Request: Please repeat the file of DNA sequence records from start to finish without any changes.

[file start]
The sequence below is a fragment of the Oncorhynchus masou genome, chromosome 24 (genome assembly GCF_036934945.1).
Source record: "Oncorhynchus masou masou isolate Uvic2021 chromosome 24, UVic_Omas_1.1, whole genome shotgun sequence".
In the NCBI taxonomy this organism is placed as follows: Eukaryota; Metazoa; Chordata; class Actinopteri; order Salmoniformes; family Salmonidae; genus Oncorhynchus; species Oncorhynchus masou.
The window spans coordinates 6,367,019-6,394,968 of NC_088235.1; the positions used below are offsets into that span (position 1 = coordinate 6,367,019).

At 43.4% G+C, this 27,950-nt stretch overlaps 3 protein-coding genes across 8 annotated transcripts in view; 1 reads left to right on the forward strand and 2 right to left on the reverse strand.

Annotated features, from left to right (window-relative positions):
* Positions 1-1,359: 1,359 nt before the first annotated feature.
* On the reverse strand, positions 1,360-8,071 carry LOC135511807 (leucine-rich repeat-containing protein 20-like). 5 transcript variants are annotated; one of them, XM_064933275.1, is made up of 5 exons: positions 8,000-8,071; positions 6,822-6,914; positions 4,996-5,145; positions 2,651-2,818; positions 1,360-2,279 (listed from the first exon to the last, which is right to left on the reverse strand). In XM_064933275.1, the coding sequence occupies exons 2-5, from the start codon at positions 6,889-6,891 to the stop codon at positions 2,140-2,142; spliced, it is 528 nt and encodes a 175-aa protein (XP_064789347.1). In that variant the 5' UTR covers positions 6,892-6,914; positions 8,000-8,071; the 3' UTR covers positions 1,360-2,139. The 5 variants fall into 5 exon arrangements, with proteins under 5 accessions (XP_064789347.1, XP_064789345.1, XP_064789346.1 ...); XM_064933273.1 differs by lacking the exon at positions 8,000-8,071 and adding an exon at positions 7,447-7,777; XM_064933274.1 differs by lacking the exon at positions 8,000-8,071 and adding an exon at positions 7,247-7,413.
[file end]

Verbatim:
The sequence below is a fragment of the Oncorhynchus masou genome, chromosome 24 (genome assembly GCF_036934945.1).
Source record: "Oncorhynchus masou masou isolate Uvic2021 chromosome 24, UVic_Omas_1.1, whole genome shotgun sequence".
In the NCBI taxonomy this organism is placed as follows: Eukaryota; Metazoa; Chordata; class Actinopteri; order Salmoniformes; family Salmonidae; genus Oncorhynchus; species Oncorhynchus masou.
The window spans coordinates 6,367,019-6,394,968 of NC_088235.1; the positions used below are offsets into that span (position 1 = coordinate 6,367,019).

At 43.4% G+C, this 27,950-nt stretch overlaps 3 protein-coding genes across 8 annotated transcripts in view; 1 reads left to right on the forward strand and 2 right to left on the reverse strand.

Annotated features, from left to right (window-relative positions):
* Positions 1-1,359: 1,359 nt before the first annotated feature.
* On the reverse strand, positions 1,360-8,071 carry LOC135511807 (leucine-rich repeat-containing protein 20-like). 5 transcript variants are annotated; one of them, XM_064933275.1, is made up of 5 exons: positions 8,000-8,071; positions 6,822-6,914; positions 4,996-5,145; positions 2,651-2,818; positions 1,360-2,279 (listed from the first exon to the last, which is right to left on the reverse strand). In XM_064933275.1, the coding sequence occupies exons 2-5, from the start codon at positions 6,889-6,891 to the stop codon at positions 2,140-2,142; spliced, it is 528 nt and encodes a 175-aa protein (XP_064789347.1). In that variant the 5' UTR covers positions 6,892-6,914; positions 8,000-8,071; the 3' UTR covers positions 1,360-2,139. The 5 variants fall into 5 exon arrangements, with proteins under 5 accessions (XP_064789347.1, XP_064789345.1, XP_064789346.1 ...); XM_064933273.1 differs by lacking the exon at positions 8,000-8,071 and adding an exon at positions 7,447-7,777; XM_064933274.1 differs by lacking the exon at positions 8,000-8,071 and adding an exon at positions 7,247-7,413.